GOLD TRADING in London’s wholesale market on Monday held prices near Friday’s 3-week Dollar highs around $1080 per ounce, hit on what analysts agreed was a dash to “short covering” by bearish traders in US futures and options contracts.
Latest data gathered by US regulator the CFTC put the net positioning of ‘managed money’ traders at a negative record for the 10-year series as of last Tuesday, with bearish bets amongst hedge funds and other speculative players outweighing their bullish bets by more than 55 notional tonnes.
Across the entire Comex gold derivatives market, trading in gold futures and options saw non-commercial players holding the smallest “net spec long” position since November 2003, with that group’s bearish betting growing to its largest size since this summer’s all-time record highs.
“If the Dollar is unable to rally,” says a gold trading note from Swiss refiner and finance group MKS, “we may see further squeezes towards $1095-1100 in the short term leading into next week’s FOMC meeting.”
Adding that Thursday’s “Harami candle reversal warning
has been confirmed,” London market-maker and Canada-owned bullion bank Scotia Mocatta’s latest chart analysis agrees that the “next key technical level is seen at 1095…followed by the 38.2% retracement [of the October to December slump] at $1104.”
Trading volume in the Shanghai Gold Exchange’s main gold contract today jumped to its heaviest level
since August’s records, with the Yuan price closing at 1-month highs.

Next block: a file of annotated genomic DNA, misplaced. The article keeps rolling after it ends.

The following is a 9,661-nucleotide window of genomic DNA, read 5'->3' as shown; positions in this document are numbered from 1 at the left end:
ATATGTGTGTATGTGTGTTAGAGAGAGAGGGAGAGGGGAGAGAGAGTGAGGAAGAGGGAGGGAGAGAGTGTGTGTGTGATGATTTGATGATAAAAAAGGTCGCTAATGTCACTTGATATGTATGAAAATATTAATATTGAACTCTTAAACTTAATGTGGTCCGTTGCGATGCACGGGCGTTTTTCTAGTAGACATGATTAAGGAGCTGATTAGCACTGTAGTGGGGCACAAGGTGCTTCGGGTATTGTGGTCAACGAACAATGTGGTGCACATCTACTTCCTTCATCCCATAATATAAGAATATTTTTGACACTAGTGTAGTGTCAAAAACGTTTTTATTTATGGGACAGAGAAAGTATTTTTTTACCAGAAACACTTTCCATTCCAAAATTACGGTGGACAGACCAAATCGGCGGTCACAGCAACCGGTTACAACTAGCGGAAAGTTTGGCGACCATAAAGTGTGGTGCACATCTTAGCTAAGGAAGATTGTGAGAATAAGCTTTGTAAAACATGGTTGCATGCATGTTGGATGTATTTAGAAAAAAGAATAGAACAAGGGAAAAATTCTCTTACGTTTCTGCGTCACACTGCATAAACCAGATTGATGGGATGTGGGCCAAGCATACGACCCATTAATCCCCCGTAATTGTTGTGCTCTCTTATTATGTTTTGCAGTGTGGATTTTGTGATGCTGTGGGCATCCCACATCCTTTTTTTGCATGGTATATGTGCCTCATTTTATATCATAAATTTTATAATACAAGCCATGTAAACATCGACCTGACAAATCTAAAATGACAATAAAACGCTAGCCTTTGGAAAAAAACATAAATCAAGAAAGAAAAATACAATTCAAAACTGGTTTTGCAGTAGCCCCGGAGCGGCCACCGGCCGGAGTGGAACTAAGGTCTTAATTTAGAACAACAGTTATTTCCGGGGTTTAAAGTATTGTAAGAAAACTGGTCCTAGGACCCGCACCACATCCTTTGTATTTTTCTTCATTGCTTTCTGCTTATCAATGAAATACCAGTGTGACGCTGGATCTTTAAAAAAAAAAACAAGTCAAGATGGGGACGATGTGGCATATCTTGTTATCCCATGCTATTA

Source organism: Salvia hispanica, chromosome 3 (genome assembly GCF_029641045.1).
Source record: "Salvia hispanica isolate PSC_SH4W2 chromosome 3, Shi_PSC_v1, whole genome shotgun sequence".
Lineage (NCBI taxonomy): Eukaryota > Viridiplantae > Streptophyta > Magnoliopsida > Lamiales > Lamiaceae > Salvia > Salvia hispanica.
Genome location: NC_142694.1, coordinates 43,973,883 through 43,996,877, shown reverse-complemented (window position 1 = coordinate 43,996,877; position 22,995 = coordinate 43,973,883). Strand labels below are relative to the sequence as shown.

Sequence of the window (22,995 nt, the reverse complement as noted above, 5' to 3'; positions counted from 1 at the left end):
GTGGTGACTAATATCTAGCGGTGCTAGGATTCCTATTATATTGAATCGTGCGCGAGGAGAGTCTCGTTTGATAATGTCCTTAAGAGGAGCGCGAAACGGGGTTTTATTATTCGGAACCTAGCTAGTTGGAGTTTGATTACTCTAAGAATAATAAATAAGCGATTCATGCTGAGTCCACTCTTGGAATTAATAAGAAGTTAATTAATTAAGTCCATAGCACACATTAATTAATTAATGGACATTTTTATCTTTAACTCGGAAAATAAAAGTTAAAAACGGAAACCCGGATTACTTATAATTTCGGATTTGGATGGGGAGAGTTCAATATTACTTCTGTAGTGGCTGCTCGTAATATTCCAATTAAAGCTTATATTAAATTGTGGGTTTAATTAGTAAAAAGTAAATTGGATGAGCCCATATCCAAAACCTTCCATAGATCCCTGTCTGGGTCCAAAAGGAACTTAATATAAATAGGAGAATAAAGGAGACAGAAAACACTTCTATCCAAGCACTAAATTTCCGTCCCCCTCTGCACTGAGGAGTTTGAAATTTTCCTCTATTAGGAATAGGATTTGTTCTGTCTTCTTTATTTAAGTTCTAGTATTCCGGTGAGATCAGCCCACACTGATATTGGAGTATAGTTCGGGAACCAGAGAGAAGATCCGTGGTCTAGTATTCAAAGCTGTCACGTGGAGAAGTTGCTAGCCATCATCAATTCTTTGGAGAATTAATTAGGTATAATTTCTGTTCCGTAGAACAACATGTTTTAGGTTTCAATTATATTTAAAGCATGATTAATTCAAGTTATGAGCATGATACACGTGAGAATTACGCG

Shanghai gold’s premium to equivalent London quotes held better than $3.10, well above the last 12 months’ average incentive to new imports of $2.45 per ounce.
Gold trading in would-be Asian hub Singapore, in contrast, has proven so weak that a 25-kilo contract announced to much fanfare last year is being re-launched
Fewer than 8 tonnes of bullion have been traded via the Singapore Exchange Ltd’s gold contract since October 2014, the SPX said Monday.
China’s main SGE contract traded over 60 tonnes today alone.
“Precious metals have been sold in the futures markets over the past couple of weeks,” says a note from Swiss private bank Julius Baer, “[but] we believe these positions have now been bought back in order to take profits.
With next week’s US interest-rate rise now taken for granted, the “muted inflation outlook [means] gold should remain out of favour among investors,” the bank says, cutting its end-2016 price forecast to $1000 per ounce.
Looking at Friday’s fresh drop in US energy prices after the Opec oil cartel failed to cut its production quotas, “Low oil prices suggest further downward pressure on inflation measures,” agrees Japanese conglomerate Mitsubishi’s analyst in London, Jonathan Butler.
But “while low inflation is not usually supportive of prices,” Butler says, it will likely curb the rate of US Fed interest hikes, “imply[ing] a fairly benign environment for precious metals into 2016.”
Silver trading in Asia and London on Monday also saw prices hold onto Friday’s jump, with Dollar prices keeping 1-month highs above $14.50 per ounce.